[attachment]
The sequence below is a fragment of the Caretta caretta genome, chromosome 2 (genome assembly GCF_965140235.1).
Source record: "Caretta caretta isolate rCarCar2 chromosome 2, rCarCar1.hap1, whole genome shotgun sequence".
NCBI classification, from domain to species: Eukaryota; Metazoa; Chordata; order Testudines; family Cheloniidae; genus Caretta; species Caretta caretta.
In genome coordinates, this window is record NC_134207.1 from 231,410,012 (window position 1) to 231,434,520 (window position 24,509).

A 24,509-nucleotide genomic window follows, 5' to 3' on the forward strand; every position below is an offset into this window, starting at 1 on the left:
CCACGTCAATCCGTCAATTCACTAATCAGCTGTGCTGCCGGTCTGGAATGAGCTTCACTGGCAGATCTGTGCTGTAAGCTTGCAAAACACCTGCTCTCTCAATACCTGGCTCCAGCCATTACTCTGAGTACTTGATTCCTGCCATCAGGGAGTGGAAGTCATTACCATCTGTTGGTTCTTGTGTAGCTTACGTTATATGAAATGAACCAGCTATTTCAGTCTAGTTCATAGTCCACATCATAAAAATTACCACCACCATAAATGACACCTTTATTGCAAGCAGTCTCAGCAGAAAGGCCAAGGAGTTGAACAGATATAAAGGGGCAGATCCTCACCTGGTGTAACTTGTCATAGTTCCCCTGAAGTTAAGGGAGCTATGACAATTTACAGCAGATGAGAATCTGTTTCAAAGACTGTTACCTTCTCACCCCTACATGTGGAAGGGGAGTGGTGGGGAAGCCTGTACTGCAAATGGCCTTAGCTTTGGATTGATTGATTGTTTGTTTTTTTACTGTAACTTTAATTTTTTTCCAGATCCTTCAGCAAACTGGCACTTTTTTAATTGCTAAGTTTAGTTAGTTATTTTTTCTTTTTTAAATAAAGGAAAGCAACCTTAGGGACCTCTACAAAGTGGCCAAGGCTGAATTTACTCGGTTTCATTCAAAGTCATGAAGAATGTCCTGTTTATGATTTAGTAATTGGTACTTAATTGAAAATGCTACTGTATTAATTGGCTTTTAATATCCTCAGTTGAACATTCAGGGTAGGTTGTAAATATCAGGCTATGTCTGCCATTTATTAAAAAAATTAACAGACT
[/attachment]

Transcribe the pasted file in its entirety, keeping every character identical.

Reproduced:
The sequence below is a fragment of the Caretta caretta genome, chromosome 2 (genome assembly GCF_965140235.1).
Source record: "Caretta caretta isolate rCarCar2 chromosome 2, rCarCar1.hap1, whole genome shotgun sequence".
NCBI classification, from domain to species: Eukaryota; Metazoa; Chordata; order Testudines; family Cheloniidae; genus Caretta; species Caretta caretta.
In genome coordinates, this window is record NC_134207.1 from 231,410,012 (window position 1) to 231,434,520 (window position 24,509).

A 24,509-nucleotide genomic window follows, 5' to 3' on the forward strand; every position below is an offset into this window, starting at 1 on the left:
CCACGTCAATCCGTCAATTCACTAATCAGCTGTGCTGCCGGTCTGGAATGAGCTTCACTGGCAGATCTGTGCTGTAAGCTTGCAAAACACCTGCTCTCTCAATACCTGGCTCCAGCCATTACTCTGAGTACTTGATTCCTGCCATCAGGGAGTGGAAGTCATTACCATCTGTTGGTTCTTGTGTAGCTTACGTTATATGAAATGAACCAGCTATTTCAGTCTAGTTCATAGTCCACATCATAAAAATTACCACCACCATAAATGACACCTTTATTGCAAGCAGTCTCAGCAGAAAGGCCAAGGAGTTGAACAGATATAAAGGGGCAGATCCTCACCTGGTGTAACTTGTCATAGTTCCCCTGAAGTTAAGGGAGCTATGACAATTTACAGCAGATGAGAATCTGTTTCAAAGACTGTTACCTTCTCACCCCTACATGTGGAAGGGGAGTGGTGGGGAAGCCTGTACTGCAAATGGCCTTAGCTTTGGATTGATTGATTGTTTGTTTTTTTACTGTAACTTTAATTTTTTTCCAGATCCTTCAGCAAACTGGCACTTTTTTAATTGCTAAGTTTAGTTAGTTATTTTTTCTTTTTTAAATAAAGGAAAGCAACCTTAGGGACCTCTACAAAGTGGCCAAGGCTGAATTTACTCGGTTTCATTCAAAGTCATGAAGAATGTCCTGTTTATGATTTAGTAATTGGTACTTAATTGAAAATGCTACTGTATTAATTGGCTTTTAATATCCTCAGTTGAACATTCAGGGTAGGTTGTAAATATCAGGCTATGTCTGCCATTTATTAAAAAAATTAACAGACT